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Israel, changes in the judiciary, the decision of the Netanyahu government. President Isaac Herzog comments

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Israeli government halts plans to reform justice system, Prime Minister Benjamin Netanyahu announced. This decision was referred to by President Isaac Herzog, who called for dialogue and agreements “to pull Israel out of a deep crisis,” reports the Times of Israel.

President Israel Isaac Herzog recognized the government’s decision to suspend work on the controversial judicial reform on Monday as appropriate and invited an honest and responsible dialogue to quickly “calm down the mood and extinguish the flames,” writes the Times of Israel portal.

Warning against violence during mass protests, Herzog said that his official residence was “open to become a space for dialogue and the development of the widest possible agreements to pull our beloved Israel out of the deep crisis in which we find ourselves.”

Defense Minister Joaw Galant, who was dismissed on Sunday, said he welcomed the decision to delay the legislative work on judicial reform in order to hold talks with its opponents, his office said in a statement quoted by the Israeli website.

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Protests in Israel over plans to reform the judiciaryATEF SAFADI/PAP/EPA

“Better late than never” – summed up the Prime Minister’s evening address Benjamin Netanyahu former defense minister Beni Ganc, centrist opposition activist. He added that he would enter into negotiations at President Herzog’s headquarters “with an open heart, not to defeat, but to agree.”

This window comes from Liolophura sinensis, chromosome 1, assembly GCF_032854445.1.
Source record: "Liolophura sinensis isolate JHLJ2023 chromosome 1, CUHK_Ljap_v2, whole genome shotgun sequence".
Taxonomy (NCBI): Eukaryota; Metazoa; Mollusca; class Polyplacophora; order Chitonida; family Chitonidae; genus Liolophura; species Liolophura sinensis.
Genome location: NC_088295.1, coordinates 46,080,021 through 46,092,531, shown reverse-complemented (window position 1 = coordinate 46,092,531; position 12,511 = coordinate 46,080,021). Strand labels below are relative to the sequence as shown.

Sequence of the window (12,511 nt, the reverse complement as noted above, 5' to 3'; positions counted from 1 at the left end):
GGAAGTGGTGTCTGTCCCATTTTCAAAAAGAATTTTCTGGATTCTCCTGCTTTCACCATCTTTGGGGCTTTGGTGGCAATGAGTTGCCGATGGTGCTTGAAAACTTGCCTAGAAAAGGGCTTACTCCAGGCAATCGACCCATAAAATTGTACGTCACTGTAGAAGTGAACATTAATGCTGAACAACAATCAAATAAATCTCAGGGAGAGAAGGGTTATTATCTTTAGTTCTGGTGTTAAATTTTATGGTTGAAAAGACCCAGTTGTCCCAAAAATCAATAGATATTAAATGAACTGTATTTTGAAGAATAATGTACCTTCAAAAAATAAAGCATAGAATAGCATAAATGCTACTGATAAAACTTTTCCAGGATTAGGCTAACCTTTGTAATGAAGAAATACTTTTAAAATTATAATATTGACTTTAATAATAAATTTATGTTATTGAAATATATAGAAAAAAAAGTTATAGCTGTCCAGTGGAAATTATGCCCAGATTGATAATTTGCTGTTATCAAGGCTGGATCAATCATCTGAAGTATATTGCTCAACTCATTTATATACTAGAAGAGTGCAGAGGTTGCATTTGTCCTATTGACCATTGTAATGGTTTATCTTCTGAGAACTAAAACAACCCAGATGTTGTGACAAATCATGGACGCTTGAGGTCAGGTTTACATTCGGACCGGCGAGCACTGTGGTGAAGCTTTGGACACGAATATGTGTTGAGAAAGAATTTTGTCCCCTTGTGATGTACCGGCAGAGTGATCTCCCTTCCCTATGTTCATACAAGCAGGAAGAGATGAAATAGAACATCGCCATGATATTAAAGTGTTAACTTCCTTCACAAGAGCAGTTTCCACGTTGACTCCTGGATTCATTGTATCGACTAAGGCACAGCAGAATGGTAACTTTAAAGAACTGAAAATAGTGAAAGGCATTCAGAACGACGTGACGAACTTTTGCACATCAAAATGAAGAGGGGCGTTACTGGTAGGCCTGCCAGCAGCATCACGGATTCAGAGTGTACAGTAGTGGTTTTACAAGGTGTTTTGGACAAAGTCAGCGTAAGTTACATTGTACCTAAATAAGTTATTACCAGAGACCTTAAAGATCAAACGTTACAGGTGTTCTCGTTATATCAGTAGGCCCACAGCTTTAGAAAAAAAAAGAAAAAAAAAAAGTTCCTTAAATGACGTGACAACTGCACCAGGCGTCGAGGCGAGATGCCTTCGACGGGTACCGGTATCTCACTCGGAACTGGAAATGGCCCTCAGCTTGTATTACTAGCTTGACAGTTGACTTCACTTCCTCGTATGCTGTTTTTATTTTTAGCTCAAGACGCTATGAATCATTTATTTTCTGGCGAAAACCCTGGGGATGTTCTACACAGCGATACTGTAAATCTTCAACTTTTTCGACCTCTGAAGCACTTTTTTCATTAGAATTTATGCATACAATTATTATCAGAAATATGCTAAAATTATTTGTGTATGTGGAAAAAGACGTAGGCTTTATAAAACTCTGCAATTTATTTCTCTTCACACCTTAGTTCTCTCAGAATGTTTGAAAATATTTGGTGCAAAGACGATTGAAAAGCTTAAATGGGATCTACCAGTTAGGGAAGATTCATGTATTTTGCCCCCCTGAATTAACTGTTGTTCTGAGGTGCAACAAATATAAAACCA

Suspended plans for changes in the judiciary

Leader of the Israeli opposition, former prime minister Yair Lapid warned that Monday’s declaration by Netanyahu could be a bluff. However, he added that “if the bill is indeed stopped, genuinely and completely, we are ready to start a real dialogue.”

Prime Minister Netanyahu announced on Monday in an address to the nation that he was temporarily putting his government’s plans on controversial justice reform on hold to avoid a “civil war.”

The project of changes in the judiciary assumes, among other things, increasing the government’s control over the election process of Supreme Court judges, as well as the possibility of repealing judgments of this court by a majority of 61 votes in the 120-member Knesset. The plans are causing Israel to face its biggest wave of protests in years.

Main photo source: ATEF SAFADI/PAP/EPA

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